|Playing by the Ing Rules|
The Mr. Ing's Cup Childen's Go Tournament held in March every year is the only unified go tournament in Europe for children. It's always the event I most look forward to. This year it was held in the old capital of Romania, Sinaia. Participating were 125 children from 11 countries, ranging in strength from 30-kyu to 6-dan. The tournament was held in the midst of snowy scenery for three days, with everyone shrugging off the cold.
I'm sure you've all heard of the great Taiwanese industrialist and go fanatic Mr. Ing Chang-Ki (known simply as Ing overseas). He's the sponsor of the Mr. Ing's Cup World Professional Go Championship held every four years. He's also invented his own go rules and made donations all over the world to popularize them and promote their use. He's caused great changes in overseas go.
Mr. Ing died several years ago, but his support for go continues unchanged under the conditions of his will.
This tournament in Sinaia is the European qualifying tournament for the World Youth Tournament sponsored by Mr. Ing, and this is the fifth year it's been held. I've been taking part since the second year.
The venue changes every year, so the line-up of participating countries does likewise. For example, at last year's tournament in Cannes, more than half of the participants were French children, and there were also children from Spain and England etc., but this year there were only eight participants from Western Europe. The host country Romania provided 80 competitors, and there were also large numbers from Eastern European countries such as Russia, the Ukraine, etc.
For the children, this tournament is a chance to make new friends through go, as well as a valuable opportunity to polish their skills through serious competition. However, Europe is so vast that travel expenses are nothing to sneeze at, so there are many children who are unable to take part for financial reasons. That's the reason for the biggest problem of this tournament, that the number of competitors is not going up much every year, even though more and more children are learning go.
There are two sections in the tournament: under 18 and under 12, with six games being played in each. The top two in the under 12 and the top four in the under 18 are invited to participate in the world championship, scheduled to be held in Prague in July this year. With such an enticing prize, really strong children will travel a long way to take part. However, their fathers and elder brothers really suffer from the tension -- every day they seem to get more and more worn out, whereas the children themselves enjoy renewing old friendships and making new ones. They become more and more powerful every day -- the vitality of youth!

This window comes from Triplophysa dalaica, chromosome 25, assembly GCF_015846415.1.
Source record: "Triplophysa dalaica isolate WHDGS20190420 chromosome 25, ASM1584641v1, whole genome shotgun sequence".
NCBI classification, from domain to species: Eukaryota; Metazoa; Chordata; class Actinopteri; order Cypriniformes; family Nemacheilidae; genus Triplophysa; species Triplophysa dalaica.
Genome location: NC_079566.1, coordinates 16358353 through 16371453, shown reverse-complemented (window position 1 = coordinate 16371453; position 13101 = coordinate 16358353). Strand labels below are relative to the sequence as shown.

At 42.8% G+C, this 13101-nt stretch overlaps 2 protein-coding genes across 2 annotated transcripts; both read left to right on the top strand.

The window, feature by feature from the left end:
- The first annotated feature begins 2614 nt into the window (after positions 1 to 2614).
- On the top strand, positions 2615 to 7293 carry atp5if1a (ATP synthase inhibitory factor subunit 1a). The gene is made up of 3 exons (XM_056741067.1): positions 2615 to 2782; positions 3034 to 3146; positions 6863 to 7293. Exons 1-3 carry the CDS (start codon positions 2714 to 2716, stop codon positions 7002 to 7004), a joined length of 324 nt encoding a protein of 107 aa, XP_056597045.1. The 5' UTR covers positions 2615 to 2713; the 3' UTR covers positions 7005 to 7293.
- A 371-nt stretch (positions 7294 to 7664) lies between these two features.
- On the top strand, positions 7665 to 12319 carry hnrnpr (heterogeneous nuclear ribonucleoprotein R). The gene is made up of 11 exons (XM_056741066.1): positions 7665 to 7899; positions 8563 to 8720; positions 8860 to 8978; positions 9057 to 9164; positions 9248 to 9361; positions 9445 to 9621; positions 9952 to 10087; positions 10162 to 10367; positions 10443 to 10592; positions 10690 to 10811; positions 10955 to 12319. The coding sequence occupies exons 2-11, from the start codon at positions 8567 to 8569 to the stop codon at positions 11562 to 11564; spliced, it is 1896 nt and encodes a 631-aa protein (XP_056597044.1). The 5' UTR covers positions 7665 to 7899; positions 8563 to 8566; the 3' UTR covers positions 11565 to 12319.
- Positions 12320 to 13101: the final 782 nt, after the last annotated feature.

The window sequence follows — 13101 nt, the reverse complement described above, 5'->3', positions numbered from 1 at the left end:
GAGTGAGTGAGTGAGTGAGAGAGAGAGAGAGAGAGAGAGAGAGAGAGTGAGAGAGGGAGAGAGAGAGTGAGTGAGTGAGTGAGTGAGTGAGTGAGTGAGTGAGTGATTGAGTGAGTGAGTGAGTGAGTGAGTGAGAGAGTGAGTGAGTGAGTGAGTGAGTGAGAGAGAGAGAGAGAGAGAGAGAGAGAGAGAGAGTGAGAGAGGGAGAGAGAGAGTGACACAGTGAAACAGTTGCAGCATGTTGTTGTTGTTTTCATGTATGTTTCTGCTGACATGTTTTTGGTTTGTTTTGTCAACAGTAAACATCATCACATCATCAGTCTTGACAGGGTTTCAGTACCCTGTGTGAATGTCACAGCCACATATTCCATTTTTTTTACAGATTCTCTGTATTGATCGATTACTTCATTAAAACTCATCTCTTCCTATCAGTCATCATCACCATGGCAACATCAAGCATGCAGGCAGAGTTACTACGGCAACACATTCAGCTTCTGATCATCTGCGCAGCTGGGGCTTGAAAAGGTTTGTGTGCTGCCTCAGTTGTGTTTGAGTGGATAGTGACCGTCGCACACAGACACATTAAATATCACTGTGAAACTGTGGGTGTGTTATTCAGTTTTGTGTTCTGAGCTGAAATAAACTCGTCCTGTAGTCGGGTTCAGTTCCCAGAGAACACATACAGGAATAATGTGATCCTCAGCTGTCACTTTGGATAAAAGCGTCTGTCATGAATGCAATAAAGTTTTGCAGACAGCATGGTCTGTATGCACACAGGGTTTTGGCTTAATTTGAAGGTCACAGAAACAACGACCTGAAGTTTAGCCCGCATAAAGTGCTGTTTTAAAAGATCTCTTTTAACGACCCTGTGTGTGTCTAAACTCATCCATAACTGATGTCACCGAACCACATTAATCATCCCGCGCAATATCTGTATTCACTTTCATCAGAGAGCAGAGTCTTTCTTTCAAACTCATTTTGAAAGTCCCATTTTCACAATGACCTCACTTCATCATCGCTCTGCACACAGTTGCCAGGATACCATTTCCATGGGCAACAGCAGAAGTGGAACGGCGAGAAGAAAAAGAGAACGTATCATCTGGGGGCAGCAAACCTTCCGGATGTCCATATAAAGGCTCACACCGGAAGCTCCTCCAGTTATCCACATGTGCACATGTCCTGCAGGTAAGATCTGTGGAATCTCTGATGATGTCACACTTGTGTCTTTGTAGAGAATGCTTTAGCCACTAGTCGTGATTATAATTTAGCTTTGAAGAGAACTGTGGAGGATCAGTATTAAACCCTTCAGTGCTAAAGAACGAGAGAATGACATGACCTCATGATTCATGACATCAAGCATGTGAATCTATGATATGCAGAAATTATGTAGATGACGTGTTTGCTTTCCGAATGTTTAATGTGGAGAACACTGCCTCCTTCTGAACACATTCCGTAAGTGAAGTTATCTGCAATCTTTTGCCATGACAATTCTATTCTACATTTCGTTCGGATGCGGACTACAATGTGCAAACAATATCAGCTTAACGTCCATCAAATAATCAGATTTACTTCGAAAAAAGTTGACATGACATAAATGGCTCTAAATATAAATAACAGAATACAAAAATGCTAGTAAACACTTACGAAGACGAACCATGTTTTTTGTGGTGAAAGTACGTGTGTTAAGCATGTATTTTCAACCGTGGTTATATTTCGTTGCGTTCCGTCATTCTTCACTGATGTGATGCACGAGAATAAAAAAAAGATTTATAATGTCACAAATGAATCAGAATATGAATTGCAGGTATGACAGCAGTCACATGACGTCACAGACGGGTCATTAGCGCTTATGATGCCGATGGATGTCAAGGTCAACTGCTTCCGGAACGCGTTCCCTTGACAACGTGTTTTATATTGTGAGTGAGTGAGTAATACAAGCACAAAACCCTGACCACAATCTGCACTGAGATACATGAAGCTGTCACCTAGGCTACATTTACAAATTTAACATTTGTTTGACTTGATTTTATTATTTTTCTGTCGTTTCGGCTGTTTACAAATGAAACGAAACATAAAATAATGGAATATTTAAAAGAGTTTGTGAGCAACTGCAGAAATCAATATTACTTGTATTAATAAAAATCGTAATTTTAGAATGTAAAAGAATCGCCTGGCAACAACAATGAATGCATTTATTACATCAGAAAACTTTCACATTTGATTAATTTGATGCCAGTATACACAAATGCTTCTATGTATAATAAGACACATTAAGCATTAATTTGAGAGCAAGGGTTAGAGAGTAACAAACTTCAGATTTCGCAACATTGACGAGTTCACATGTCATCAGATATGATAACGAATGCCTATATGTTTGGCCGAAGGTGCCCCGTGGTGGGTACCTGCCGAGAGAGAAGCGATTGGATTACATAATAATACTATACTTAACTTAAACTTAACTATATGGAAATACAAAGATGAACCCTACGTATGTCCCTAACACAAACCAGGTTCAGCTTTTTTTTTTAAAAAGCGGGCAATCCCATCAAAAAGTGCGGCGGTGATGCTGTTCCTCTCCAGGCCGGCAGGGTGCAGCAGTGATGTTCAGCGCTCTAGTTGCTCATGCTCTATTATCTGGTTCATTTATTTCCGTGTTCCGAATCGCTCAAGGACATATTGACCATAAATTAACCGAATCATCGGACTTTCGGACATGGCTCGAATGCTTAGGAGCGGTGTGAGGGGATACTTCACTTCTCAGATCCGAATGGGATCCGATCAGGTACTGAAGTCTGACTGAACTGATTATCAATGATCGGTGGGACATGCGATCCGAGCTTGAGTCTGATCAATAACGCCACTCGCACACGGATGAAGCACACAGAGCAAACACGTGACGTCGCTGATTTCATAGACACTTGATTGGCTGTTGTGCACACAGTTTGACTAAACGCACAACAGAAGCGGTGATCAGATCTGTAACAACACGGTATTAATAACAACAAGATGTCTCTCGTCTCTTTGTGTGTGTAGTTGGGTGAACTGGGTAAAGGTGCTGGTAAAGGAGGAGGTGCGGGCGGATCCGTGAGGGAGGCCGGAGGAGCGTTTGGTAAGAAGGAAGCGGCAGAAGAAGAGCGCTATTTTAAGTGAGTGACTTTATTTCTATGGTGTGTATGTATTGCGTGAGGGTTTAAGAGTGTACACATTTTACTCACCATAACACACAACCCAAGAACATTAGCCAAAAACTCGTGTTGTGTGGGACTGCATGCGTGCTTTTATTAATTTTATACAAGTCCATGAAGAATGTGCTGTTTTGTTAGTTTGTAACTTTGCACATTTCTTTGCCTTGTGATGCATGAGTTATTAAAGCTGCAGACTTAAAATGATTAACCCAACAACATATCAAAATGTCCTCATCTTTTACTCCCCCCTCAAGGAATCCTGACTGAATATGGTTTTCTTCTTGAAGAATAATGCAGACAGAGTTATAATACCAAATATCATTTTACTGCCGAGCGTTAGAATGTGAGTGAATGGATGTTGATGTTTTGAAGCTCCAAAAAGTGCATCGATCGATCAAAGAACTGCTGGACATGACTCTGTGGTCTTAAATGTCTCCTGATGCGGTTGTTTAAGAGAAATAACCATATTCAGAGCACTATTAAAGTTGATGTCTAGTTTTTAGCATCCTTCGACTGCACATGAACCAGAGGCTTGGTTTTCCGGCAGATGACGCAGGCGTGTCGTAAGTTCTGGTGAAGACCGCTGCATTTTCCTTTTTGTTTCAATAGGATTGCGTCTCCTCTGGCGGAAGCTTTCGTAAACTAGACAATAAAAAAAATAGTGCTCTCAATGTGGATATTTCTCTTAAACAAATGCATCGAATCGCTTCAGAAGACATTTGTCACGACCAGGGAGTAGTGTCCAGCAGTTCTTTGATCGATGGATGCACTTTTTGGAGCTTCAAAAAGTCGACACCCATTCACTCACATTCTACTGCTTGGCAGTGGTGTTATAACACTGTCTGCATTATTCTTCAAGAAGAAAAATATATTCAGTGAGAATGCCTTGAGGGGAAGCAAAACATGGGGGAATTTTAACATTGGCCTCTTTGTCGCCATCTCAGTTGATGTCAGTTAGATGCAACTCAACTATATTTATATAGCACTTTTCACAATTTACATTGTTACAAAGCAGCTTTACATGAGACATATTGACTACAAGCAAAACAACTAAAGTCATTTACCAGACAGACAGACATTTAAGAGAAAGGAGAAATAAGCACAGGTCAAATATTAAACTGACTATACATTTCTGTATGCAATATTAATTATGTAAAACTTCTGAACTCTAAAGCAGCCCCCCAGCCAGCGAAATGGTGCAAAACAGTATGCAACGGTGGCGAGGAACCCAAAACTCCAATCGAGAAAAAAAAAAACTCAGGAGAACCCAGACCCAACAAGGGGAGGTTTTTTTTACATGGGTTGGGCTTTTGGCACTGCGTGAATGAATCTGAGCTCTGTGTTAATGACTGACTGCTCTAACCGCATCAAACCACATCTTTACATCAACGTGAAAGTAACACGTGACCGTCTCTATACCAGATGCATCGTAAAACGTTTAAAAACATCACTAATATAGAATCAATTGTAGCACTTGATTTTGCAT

Use of the Ing rules is compulsory in the tournament. These are very eccentric rules which would be very difficult for me to explain in prose, but at least I'll try to give an outline.
First of all, the komi is eight points. Captured stones are returned to the opponent. After the end of the game, the remaining stones in your go bowl are used to fill in your territory. The side that ends up with most territory left wins. Dame points are also worth one point each, and the game ends when each side passes in succession. For these rules, you have to have exactly 180 stones to start out with, so Mr. Ing developed special go bowls and has donated them around the world.
In short, in return for financial assistance, tournament sponsorship, and the donation of go equipment, you have to use the Ing rules.
In practice, you have to have the exact number of go stones for each game, so managing this is difficult; in particular, in this respect the rules are not suited to children. On top of this, the specially made plastic go bowls are awkward items with zero aesthetic appeal, and, what's more, they break easily. All one can say, from a Japanese point of view, is that they're better than nothing.
However, you're lucky if you actually have go bowls. Half the games at this tournament didn't have bowls, so the stones were in plastic bags. The children would count out the right number of stones on the board, then pile them beside the board where it was easy to push a stone on to the board when playing a move. Go etiquette was out of the question.
You can't complain overseas where there's little go equipment and financial assistance. Surely the most important thing is the simple fact that children's tournaments like this even exist and that as many children as possible get to play in them.
(To be continued)
(June, Monthly Go World)